At a glance:
- New paper by Hansen et al., can visualize changes in forest cover at 30m resolution
- Can help country experts or researchers to better assess forest cover and annual forest cover changes
- Could potentially be useful for REDD+, but needs careful analysis to ensure human-induced forest change is accurately attributed
Editor’s note 20/2/14: The Hansen data have now been made publicly available for download. Click here.
In pioneering new research published in Science, a team led by Matthew Hansen from the University of Maryland, has analyzed 650,000 freely available Landsat images to visualize changes in forest cover at a whopping 30-meter resolution.
“This is the first global wall-to-wall annual forest cover map available at such a high resolution that covers more than one decade,” said Arief Wijaya, post-doc researcher at the Center for International Forestry Research (CIFOR).
Why is it useful?
Many developing countries still lack quality data, the funds to acquire and the capacity to analyze satellite data to estimate annual deforestation rates.
Estimating these rates is needed as baseline data to calculate reference emissions levels (RELs) for carbon accounting in climate change mitigation activities such as reducing emissions from deforestation and forest degradation (REDD+).
The data, expected to become freely available in January 2014, can add transparency and consistency in assessing large area forest changes. For those countries and researchers that currently do not have access to such data, this will be a significant upgrade (previously, the highest resolution that global land cover and forest maps provided was 250-300 meters).
“This could help policy makers and government authorities to analyse or reassess their national estimates,” Wijaya said.
Use data with care for specific applications
While it has been publicized as the most accurate way to estimate global forest loss, experts say that the findings should be used carefully for different purposes and applications.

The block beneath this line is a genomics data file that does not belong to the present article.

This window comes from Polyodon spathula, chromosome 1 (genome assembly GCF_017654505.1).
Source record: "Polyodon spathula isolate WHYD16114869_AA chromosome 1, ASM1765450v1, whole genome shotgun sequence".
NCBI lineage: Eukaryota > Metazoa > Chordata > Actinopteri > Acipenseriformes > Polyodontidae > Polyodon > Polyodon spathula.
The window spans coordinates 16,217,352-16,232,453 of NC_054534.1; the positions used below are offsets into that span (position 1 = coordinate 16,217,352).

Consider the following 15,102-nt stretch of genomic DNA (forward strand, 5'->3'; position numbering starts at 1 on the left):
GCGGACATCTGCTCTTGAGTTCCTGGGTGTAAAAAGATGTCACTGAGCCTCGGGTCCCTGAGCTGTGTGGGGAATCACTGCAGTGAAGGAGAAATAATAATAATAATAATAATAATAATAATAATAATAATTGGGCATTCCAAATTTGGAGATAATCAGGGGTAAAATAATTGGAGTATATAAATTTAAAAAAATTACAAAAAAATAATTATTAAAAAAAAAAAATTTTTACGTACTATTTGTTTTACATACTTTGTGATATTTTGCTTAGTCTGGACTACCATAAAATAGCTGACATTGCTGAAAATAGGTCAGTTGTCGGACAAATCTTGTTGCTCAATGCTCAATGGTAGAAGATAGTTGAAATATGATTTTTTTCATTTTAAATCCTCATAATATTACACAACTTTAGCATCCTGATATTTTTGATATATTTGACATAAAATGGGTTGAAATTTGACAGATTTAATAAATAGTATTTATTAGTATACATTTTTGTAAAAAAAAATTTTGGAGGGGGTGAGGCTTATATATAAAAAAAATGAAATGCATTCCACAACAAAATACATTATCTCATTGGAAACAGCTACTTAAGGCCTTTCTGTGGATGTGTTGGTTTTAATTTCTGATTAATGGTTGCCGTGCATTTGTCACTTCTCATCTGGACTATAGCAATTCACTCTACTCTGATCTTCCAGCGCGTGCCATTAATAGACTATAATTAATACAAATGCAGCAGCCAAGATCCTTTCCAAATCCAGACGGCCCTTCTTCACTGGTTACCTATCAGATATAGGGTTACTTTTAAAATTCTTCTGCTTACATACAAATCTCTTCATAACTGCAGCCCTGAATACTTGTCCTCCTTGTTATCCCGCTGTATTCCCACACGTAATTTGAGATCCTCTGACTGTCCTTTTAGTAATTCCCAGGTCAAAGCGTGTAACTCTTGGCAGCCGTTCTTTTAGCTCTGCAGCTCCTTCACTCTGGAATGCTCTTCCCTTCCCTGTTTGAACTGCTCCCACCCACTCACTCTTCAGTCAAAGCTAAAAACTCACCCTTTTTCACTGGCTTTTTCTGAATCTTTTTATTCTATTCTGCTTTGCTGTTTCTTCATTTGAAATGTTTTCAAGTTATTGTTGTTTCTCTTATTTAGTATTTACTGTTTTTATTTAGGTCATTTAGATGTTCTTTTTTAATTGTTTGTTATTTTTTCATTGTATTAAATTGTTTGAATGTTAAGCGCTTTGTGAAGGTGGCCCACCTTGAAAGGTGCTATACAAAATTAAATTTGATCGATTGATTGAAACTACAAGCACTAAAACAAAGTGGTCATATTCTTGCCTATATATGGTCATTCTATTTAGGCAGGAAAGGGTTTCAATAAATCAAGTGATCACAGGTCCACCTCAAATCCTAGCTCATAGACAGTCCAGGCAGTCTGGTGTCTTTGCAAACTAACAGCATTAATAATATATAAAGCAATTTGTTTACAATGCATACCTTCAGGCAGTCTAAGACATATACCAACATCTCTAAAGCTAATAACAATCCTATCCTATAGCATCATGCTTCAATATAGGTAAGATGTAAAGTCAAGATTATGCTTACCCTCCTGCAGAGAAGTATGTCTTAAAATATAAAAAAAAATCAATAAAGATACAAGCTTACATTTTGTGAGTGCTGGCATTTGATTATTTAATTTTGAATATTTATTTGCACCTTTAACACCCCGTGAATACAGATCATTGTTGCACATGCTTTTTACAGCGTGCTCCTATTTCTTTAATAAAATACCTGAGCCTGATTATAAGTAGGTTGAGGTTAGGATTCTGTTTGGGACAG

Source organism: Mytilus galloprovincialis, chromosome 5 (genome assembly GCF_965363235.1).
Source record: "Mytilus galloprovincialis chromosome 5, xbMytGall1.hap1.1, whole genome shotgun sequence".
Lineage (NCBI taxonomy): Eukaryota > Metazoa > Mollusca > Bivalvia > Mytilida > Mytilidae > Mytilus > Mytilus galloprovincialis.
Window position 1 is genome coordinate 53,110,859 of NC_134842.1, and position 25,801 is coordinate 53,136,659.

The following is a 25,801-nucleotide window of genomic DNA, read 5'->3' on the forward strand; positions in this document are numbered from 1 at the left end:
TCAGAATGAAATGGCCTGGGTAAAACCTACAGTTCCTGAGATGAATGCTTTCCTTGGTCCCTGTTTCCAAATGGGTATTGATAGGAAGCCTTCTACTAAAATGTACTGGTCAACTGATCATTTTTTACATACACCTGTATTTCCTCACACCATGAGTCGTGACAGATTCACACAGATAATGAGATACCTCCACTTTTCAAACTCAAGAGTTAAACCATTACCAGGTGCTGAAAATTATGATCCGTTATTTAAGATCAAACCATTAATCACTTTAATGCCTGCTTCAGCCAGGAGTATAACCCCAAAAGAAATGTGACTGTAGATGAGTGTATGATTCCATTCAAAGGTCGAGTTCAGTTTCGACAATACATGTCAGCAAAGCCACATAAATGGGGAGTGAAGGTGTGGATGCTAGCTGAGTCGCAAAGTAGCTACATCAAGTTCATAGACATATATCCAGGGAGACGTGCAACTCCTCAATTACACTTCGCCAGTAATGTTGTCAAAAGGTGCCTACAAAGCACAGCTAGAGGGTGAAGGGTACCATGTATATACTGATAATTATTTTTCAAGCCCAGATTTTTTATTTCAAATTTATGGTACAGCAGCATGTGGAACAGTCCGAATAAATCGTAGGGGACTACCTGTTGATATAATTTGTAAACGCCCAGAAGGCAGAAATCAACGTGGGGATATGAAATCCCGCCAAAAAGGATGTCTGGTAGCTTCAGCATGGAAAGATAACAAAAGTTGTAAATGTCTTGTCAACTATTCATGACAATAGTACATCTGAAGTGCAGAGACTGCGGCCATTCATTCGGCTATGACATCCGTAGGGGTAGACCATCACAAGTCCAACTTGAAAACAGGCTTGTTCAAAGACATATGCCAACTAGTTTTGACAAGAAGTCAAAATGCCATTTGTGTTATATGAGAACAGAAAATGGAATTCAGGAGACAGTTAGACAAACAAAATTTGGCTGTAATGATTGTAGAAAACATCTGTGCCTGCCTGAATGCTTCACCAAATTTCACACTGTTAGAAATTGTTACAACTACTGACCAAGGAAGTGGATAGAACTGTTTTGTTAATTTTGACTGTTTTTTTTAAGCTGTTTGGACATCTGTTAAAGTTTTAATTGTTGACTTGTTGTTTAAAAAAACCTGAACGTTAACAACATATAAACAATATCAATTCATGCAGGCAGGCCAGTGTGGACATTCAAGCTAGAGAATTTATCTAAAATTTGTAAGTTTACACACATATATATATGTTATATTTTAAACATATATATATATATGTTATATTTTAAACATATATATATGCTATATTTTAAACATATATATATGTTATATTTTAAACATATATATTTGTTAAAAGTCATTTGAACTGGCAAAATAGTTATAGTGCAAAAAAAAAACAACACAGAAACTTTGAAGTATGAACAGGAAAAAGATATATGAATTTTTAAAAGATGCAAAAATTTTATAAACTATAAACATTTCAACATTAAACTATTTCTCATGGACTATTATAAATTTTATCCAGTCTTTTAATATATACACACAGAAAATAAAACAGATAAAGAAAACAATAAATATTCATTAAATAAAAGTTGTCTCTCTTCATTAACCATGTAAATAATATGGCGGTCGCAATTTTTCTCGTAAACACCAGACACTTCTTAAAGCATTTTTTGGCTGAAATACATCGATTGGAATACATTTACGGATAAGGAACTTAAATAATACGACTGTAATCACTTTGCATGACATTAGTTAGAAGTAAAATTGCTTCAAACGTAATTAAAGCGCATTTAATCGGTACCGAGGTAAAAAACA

“Forest cover change can mean many things,” said Martin Herold, professor at Wageningen University. “If there are hurricanes, big fires, pests this could be detected as forest cover change, even though these are commonly not related to human-induced deforestation. Also, sustainable forest management and rotational harvesting can be picked up but could represent a welcome deviation from business as usual.”
“The spatial and temporal detail of the new data is impressive and a real advertisement on what can be achieved with satellite data analysis today. Using the data in the context of specific accounting rules, however, requires attention,” he said.
“The data could potentially be useful for REDD+, but further analysis will be needed to ensure we accurately estimate human-induced forest area change,” he said.
One case study shows that Hansen’s forest loss estimate for Indonesia from 2009-2012 is almost triple the Indonesian Ministry of Forestry’s national deforestation estimates (17,000 square kilometers/year versus 6,500 square kilometres/year).
This discrepancy could be due to various factors such as different definitions of forest and deforestation, use of different minimum mapping units or different levels of uncertainties.
Hansen defines forest loss as the disturbance or complete removal of tree cover canopy (below 25% tree canopy cover). This means any conversion of natural forests, be it plantations, selective logging or shifting cultivation practiced by local communities, would be considered forest loss. The Indonesian Ministry of Forestry, however, considers plantations as a type of forest.
“Therefore, it is essential that forest practitioners systematically analyze and verify the understand the reliability of these maps and the differences to existing datasets with what is observed to be happening on the ground,” Wijaya said.
Explore the new data set here.
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